This blog has written much about many different regional recipes for pies as well as extensively covering the history of the pie itself.
The first is where the raw meat and vegetables are mixed with a stock or liquor and topped with a pastry crust which is then slow-baked until done. In this case, unless the original liquor is thickened with a flour or starch of some description can be fairly gloopy bland.
Then there is the style of pastry. Shortcrust, puff, rough puff, suet or hot-water the finish is basically the same. Some will allow scone, or cheese scone or herby bread but the result is always a pie.
Unless of course you include the cottage pie, the shepherd’s pie and the fish pie that are traditionally topped with mashed potato (with or without cheese)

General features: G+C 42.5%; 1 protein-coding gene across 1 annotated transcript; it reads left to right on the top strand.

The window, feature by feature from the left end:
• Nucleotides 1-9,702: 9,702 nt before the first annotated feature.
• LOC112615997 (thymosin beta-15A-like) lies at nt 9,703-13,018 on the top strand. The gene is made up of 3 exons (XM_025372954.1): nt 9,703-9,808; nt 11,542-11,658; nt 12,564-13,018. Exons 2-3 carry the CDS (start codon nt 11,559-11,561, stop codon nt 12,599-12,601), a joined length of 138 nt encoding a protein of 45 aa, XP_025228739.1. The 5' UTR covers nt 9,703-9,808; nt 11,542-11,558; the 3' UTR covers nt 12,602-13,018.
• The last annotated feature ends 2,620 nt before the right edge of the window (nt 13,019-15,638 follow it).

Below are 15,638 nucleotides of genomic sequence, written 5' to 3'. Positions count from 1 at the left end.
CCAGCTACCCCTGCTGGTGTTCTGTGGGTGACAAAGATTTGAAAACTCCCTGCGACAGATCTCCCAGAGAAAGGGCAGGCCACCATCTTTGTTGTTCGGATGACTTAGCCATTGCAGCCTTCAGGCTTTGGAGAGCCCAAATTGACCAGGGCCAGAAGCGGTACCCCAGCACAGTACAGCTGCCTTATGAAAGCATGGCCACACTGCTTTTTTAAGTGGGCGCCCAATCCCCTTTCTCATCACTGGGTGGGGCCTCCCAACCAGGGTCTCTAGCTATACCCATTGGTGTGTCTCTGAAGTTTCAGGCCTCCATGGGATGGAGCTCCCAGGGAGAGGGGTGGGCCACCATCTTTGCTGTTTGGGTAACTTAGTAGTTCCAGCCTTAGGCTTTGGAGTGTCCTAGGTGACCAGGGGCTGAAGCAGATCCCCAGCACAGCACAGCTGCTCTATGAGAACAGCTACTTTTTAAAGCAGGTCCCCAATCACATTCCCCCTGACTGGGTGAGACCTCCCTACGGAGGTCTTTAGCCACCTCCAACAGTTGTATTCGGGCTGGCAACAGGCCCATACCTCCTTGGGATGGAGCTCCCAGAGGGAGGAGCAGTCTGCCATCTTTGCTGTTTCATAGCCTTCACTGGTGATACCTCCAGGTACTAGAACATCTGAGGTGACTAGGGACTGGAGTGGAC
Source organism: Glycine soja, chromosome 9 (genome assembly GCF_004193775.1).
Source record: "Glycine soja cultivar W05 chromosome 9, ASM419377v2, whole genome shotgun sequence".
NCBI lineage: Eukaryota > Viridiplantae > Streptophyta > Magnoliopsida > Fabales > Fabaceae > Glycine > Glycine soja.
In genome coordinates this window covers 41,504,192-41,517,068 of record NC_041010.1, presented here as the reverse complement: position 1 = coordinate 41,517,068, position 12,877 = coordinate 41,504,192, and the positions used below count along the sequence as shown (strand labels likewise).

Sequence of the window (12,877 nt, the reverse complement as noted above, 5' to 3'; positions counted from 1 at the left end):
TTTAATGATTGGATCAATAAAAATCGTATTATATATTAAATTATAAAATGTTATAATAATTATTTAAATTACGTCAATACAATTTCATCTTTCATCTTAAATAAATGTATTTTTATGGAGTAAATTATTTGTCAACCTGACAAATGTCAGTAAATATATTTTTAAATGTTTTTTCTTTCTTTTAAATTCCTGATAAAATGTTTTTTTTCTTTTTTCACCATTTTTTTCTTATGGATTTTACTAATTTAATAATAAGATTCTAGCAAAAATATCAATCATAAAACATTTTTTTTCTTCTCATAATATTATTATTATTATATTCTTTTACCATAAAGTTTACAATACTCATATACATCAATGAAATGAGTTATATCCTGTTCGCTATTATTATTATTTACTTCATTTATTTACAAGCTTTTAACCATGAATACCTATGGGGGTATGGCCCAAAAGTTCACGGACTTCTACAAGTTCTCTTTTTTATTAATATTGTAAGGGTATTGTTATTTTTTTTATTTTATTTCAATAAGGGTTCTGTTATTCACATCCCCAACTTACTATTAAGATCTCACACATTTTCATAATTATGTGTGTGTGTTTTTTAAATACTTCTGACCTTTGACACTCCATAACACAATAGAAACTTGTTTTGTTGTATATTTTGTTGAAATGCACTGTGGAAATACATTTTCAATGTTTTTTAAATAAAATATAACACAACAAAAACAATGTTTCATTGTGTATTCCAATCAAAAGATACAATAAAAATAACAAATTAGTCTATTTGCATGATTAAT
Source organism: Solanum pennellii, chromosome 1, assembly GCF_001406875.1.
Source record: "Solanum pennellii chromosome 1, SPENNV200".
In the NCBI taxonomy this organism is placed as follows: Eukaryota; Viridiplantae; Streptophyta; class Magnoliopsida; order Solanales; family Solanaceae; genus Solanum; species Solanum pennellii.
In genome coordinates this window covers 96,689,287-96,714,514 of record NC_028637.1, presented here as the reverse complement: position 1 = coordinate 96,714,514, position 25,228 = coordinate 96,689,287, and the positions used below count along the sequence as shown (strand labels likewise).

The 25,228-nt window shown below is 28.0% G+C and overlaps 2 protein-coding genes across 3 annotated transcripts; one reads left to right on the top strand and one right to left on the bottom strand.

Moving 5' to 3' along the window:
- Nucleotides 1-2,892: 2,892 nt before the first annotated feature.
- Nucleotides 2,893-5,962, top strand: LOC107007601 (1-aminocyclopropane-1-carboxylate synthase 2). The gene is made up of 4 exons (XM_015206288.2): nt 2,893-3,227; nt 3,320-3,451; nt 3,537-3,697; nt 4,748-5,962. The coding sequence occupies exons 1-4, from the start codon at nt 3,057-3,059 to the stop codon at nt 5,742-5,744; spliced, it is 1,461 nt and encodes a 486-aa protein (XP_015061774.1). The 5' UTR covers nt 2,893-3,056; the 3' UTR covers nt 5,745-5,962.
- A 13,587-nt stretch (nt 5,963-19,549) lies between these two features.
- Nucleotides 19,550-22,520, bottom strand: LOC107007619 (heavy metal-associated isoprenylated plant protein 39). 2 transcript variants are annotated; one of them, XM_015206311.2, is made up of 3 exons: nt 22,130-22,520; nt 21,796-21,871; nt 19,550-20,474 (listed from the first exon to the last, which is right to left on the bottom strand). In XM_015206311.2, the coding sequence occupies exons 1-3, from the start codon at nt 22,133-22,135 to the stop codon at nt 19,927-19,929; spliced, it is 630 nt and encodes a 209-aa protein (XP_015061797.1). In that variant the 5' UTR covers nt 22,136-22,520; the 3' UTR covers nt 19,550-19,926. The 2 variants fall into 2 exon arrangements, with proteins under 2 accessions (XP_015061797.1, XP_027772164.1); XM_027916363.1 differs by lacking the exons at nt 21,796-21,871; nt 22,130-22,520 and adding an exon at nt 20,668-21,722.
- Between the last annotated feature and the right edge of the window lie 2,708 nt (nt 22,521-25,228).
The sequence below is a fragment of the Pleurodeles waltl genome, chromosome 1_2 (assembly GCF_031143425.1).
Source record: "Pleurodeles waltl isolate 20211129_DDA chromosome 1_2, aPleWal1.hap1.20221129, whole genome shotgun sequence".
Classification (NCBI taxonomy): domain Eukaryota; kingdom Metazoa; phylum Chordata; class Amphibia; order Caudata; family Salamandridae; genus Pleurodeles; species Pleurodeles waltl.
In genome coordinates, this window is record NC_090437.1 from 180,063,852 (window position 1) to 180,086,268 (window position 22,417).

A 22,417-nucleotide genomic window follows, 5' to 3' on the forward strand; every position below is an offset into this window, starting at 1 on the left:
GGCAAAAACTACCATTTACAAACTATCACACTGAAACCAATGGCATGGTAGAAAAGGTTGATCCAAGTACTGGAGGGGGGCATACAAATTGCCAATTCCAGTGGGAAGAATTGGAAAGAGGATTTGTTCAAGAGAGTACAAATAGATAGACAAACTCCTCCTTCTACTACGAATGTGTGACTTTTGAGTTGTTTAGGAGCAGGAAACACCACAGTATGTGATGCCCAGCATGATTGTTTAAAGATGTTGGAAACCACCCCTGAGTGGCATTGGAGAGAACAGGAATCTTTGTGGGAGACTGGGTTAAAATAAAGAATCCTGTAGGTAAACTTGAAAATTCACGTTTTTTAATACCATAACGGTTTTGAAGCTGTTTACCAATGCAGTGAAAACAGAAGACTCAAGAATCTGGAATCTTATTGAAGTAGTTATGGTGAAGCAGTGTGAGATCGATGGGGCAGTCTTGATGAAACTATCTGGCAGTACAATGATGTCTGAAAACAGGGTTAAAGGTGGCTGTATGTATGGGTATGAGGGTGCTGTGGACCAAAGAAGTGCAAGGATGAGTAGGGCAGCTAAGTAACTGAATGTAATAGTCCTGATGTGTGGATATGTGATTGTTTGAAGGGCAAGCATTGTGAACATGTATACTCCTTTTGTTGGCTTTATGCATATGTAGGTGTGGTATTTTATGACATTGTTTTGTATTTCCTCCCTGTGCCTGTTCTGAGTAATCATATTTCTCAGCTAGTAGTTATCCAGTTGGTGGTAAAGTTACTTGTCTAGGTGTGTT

The pie shops of London gained a certain notoriety over the decades that persists today. Eel, a fish that could survive in even the filthy water of the Thames was a constant on the London menu for centuries.
In the meantime, immigration has given gave us the chicken balti pie, the Scotch pie (filled with minced mutton or beef) and the Cornish pasty. Not forgetting of course the, mostly seasonal, mince pie.
Since time immemorial pie sellers have roamed the streets of London in their droves. The first recorded pie and mash shop opened in Southwark in 1844.
London’s pie and mash shops have served the same traditional fare since the 19th century.
Not that I would say this of course, I’m far too much of a coward!